I read recently that there are about 60 pubs a month closing in the UK. Do you think it’s a dying trade and what do you think has aided this?
The stats are even worse than this I’m afraid with 36 pubs per week currently shutting their doors in the UK. Due in part to huge beer tax hikes by the Government and below cost selling in the off-trade, pubs are finding it tough in this current climate. But the pub is a British institution and has far too much history attached to ever face extinction. It’s like us throwing away our teabags or abolishing the monarchy.
What would you say is needed to evolve/adapt for the Beer Industry to survive?
From seeing new and innovative ideas coming out of pubs every week, there is every certainty the pub trade will survive. Offering free soft drinks for drivers or providing an in-house barber are just some of the few top ideas dreamt up by landlords at the moment. Even a quiz and a curry are fool-proof ideas of generating custom. It’s all about establishing a target market and feeding its needs.
There has been an increase in the sales of home brewing kits. Can you offer any advice/tips/insider secrets?
I think this has come off the back of the Neil Morrissey/Richard Fox TV series. All I can say is, if you are going to brew at home, make sure you have read plenty of literature on the subject, and are dedicated to the art. Without either, you might end up with some ‘interesting’ beer.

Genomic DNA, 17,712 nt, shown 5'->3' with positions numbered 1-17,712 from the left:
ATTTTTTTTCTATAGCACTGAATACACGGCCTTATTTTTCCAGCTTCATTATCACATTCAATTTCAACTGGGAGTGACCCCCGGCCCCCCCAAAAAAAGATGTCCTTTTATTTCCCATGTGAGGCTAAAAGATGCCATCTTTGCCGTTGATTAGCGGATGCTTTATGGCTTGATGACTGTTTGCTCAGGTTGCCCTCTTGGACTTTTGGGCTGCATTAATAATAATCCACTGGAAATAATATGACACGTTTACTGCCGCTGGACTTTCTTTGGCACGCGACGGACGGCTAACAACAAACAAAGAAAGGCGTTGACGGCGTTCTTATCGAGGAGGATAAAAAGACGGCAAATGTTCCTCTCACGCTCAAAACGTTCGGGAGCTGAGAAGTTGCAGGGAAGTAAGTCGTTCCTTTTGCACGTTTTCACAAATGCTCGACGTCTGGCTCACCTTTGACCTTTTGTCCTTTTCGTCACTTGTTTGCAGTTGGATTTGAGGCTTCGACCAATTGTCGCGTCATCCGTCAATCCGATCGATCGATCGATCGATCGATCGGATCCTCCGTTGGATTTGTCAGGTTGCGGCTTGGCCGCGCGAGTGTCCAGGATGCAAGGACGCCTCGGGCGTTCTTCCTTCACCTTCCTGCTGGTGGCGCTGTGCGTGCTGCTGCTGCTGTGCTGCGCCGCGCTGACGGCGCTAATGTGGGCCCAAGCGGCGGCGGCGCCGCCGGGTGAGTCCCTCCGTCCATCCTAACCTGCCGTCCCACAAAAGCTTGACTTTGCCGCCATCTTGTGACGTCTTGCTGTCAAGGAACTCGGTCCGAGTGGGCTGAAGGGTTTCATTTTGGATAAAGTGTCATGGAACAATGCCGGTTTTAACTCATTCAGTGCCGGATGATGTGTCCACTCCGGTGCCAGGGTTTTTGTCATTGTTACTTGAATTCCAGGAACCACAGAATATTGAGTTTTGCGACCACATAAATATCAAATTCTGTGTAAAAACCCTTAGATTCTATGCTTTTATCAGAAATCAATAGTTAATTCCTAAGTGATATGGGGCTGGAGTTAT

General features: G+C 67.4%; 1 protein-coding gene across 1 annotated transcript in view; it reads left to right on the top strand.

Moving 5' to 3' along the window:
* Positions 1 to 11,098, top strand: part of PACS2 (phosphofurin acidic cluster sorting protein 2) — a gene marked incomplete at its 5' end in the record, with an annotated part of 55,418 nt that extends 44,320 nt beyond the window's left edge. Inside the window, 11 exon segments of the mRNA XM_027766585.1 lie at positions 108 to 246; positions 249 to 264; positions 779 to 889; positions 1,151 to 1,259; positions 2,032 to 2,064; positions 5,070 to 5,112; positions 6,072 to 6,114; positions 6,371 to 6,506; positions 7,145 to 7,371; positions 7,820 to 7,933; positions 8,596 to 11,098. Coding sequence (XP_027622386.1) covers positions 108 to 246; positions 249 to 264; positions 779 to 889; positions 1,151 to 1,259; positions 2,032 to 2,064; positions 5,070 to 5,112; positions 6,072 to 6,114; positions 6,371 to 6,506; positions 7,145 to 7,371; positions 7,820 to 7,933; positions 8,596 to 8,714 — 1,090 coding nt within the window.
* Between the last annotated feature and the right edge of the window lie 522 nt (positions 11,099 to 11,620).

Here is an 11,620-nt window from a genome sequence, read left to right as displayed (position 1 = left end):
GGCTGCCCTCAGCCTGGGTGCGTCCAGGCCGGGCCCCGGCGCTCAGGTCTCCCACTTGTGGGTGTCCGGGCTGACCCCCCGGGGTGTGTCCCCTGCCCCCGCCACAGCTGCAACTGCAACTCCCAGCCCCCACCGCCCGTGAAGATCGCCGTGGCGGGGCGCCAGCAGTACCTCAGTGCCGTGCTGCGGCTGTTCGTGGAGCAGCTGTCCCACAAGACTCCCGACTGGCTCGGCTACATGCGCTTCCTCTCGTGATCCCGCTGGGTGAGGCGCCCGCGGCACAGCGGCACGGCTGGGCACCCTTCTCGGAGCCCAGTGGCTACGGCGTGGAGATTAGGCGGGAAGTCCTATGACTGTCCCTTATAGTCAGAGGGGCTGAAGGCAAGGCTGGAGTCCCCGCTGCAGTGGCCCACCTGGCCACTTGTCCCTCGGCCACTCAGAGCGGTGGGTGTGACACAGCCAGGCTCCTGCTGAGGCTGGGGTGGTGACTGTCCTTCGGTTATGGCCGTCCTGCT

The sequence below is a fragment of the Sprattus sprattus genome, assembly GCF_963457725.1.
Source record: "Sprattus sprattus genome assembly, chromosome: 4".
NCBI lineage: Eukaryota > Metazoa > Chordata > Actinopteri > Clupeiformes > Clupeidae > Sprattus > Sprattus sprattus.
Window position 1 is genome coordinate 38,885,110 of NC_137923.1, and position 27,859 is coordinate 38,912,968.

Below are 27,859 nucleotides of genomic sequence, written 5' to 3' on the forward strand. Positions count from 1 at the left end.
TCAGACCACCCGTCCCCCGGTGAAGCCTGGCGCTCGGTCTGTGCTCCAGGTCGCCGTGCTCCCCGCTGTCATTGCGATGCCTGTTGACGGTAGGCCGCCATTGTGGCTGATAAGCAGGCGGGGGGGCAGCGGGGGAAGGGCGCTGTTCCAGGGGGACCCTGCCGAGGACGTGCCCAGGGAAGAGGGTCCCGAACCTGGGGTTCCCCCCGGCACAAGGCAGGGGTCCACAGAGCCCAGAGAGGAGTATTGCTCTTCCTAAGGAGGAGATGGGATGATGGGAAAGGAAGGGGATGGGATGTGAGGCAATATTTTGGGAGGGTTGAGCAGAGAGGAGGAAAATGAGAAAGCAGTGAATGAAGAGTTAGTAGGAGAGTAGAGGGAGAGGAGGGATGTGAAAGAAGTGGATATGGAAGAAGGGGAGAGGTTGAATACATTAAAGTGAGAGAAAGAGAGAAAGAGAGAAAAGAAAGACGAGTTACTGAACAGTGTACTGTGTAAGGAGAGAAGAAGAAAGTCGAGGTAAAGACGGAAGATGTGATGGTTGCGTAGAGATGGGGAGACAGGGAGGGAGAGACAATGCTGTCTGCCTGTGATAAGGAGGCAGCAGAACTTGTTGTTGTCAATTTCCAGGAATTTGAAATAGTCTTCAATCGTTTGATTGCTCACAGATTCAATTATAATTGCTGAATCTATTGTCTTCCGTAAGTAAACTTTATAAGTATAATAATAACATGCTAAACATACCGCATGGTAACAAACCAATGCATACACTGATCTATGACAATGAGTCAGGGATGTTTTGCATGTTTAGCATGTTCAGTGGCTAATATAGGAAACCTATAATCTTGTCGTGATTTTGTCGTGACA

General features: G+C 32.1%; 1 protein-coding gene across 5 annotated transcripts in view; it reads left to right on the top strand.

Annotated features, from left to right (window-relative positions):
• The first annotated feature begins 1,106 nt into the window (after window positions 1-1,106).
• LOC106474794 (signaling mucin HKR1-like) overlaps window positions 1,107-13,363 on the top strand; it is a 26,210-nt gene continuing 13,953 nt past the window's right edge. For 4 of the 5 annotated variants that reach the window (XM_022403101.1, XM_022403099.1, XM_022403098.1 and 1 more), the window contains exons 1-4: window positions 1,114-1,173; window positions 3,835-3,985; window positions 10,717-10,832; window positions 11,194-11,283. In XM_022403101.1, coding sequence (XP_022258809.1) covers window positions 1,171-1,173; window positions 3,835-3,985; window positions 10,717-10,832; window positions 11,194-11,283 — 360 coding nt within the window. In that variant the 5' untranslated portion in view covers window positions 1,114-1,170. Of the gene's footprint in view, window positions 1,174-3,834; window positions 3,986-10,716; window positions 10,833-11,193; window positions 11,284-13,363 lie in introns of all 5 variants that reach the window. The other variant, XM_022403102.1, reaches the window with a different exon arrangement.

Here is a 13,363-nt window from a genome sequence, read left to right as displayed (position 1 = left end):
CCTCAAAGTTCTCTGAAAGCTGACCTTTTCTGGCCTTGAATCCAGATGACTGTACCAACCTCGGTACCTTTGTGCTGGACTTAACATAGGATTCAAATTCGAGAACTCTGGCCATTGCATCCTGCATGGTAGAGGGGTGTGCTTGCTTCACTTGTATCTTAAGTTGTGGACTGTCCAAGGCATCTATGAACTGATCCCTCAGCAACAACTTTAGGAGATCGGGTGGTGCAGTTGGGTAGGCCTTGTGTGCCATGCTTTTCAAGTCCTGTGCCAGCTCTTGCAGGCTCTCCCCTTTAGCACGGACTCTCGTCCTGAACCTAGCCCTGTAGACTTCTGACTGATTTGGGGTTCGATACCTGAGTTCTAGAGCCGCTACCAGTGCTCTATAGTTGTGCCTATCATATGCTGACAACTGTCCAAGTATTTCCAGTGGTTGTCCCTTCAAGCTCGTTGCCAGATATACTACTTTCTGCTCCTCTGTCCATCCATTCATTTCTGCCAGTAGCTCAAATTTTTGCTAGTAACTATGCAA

Its 9am Monday morning, what would be the start of you typical working day and how does it go from there?
I enjoy the job as it isn’t typical 9-5, however I mostly begin the day by scanning press clippings where CAMRA has been mentioned, or where myself or a colleague has been quoted. I then pick up email requests from journos in need of research, and really just man the phone lines. Pub closures is obviously a hot media topic at the moment- in the last week I’ve been helping Canadian, Australian, Swiss, French and Japanese TV stations on such a issue.
It sounds like heaven being surrounded by beer all day. What is your working atmosphere and environment like?
CAMRA HQ’s building is in quite a discreet location, and is a reasonably normal environment I’m afraid. Aside from the bar in the boardroom and various brewery signs dotting the walls, it’s really just a two-floored open plan office with desks and computers! But everyone who works here is passionate about the future success of pubs and brewers, so there’s definitely some good common ground here.
Can you organise a piss up in a brewery?
As a CAMRA member technically I can organise over 150 of them per year! However, I’d be hard pushed to set one up myself, as there’s an insane amount of manpower going into setting up some of our larger festivals…
I’m sure sampling ales for a profession is great, how do you keep your gut in shape?
Well I’m still only 22, so I haven’t yet been hit by the bulge. I do play a lot of men’s lacrosse so I suppose getting knocked around on the field at weekends is good for the gut. And I only drink in moderation. Of course.
For more information on how to become a member of CAMRA, the Campaign for Real Ale, please visit www.camra.org.uk